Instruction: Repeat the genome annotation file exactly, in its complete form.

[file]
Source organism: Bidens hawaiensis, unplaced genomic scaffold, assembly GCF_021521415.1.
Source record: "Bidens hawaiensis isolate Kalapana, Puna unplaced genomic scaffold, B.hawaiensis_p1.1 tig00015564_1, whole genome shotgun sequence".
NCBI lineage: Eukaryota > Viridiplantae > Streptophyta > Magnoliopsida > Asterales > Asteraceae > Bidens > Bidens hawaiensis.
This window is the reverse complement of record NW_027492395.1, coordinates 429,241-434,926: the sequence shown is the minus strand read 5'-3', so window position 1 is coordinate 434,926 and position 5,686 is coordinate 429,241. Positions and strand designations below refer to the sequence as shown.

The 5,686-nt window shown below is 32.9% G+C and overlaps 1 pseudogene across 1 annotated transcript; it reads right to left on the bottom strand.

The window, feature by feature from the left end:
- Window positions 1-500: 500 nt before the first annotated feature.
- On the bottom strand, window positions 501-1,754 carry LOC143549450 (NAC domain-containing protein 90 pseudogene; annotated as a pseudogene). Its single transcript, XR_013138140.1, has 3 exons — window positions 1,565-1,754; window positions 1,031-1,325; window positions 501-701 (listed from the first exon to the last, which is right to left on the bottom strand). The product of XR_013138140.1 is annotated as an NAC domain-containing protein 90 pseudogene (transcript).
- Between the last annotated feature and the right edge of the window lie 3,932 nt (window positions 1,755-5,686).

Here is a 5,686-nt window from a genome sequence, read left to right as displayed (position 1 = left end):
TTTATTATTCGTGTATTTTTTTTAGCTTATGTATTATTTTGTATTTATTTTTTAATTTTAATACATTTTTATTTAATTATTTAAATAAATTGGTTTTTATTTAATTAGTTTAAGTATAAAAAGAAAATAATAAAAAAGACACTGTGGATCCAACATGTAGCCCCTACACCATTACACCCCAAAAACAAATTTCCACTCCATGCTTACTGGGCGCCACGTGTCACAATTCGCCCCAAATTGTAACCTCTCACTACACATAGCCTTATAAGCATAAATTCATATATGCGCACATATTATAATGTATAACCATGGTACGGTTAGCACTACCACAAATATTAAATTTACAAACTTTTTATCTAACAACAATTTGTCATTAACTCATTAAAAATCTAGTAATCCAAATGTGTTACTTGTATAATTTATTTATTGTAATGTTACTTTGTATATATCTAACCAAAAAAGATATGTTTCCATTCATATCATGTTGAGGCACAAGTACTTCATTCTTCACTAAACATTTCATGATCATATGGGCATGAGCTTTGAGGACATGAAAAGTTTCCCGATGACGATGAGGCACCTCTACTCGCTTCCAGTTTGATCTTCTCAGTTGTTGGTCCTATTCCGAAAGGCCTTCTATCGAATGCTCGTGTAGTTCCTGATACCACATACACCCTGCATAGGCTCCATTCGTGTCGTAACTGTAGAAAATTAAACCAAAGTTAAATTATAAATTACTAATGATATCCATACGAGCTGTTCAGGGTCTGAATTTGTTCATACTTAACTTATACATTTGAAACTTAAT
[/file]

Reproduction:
Source organism: Bidens hawaiensis, unplaced genomic scaffold, assembly GCF_021521415.1.
Source record: "Bidens hawaiensis isolate Kalapana, Puna unplaced genomic scaffold, B.hawaiensis_p1.1 tig00015564_1, whole genome shotgun sequence".
NCBI lineage: Eukaryota > Viridiplantae > Streptophyta > Magnoliopsida > Asterales > Asteraceae > Bidens > Bidens hawaiensis.
This window is the reverse complement of record NW_027492395.1, coordinates 429,241-434,926: the sequence shown is the minus strand read 5'-3', so window position 1 is coordinate 434,926 and position 5,686 is coordinate 429,241. Positions and strand designations below refer to the sequence as shown.

The 5,686-nt window shown below is 32.9% G+C and overlaps 1 pseudogene across 1 annotated transcript; it reads right to left on the bottom strand.

The window, feature by feature from the left end:
- Window positions 1-500: 500 nt before the first annotated feature.
- On the bottom strand, window positions 501-1,754 carry LOC143549450 (NAC domain-containing protein 90 pseudogene; annotated as a pseudogene). Its single transcript, XR_013138140.1, has 3 exons — window positions 1,565-1,754; window positions 1,031-1,325; window positions 501-701 (listed from the first exon to the last, which is right to left on the bottom strand). The product of XR_013138140.1 is annotated as an NAC domain-containing protein 90 pseudogene (transcript).
- Between the last annotated feature and the right edge of the window lie 3,932 nt (window positions 1,755-5,686).

Here is a 5,686-nt window from a genome sequence, read left to right as displayed (position 1 = left end):
TTTATTATTCGTGTATTTTTTTTAGCTTATGTATTATTTTGTATTTATTTTTTAATTTTAATACATTTTTATTTAATTATTTAAATAAATTGGTTTTTATTTAATTAGTTTAAGTATAAAAAGAAAATAATAAAAAAGACACTGTGGATCCAACATGTAGCCCCTACACCATTACACCCCAAAAACAAATTTCCACTCCATGCTTACTGGGCGCCACGTGTCACAATTCGCCCCAAATTGTAACCTCTCACTACACATAGCCTTATAAGCATAAATTCATATATGCGCACATATTATAATGTATAACCATGGTACGGTTAGCACTACCACAAATATTAAATTTACAAACTTTTTATCTAACAACAATTTGTCATTAACTCATTAAAAATCTAGTAATCCAAATGTGTTACTTGTATAATTTATTTATTGTAATGTTACTTTGTATATATCTAACCAAAAAAGATATGTTTCCATTCATATCATGTTGAGGCACAAGTACTTCATTCTTCACTAAACATTTCATGATCATATGGGCATGAGCTTTGAGGACATGAAAAGTTTCCCGATGACGATGAGGCACCTCTACTCGCTTCCAGTTTGATCTTCTCAGTTGTTGGTCCTATTCCGAAAGGCCTTCTATCGAATGCTCGTGTAGTTCCTGATACCACATACACCCTGCATAGGCTCCATTCGTGTCGTAACTGTAGAAAATTAAACCAAAGTTAAATTATAAATTACTAATGATATCCATACGAGCTGTTCAGGGTCTGAATTTGTTCATACTTAACTTATACATTTGAAACTTAAT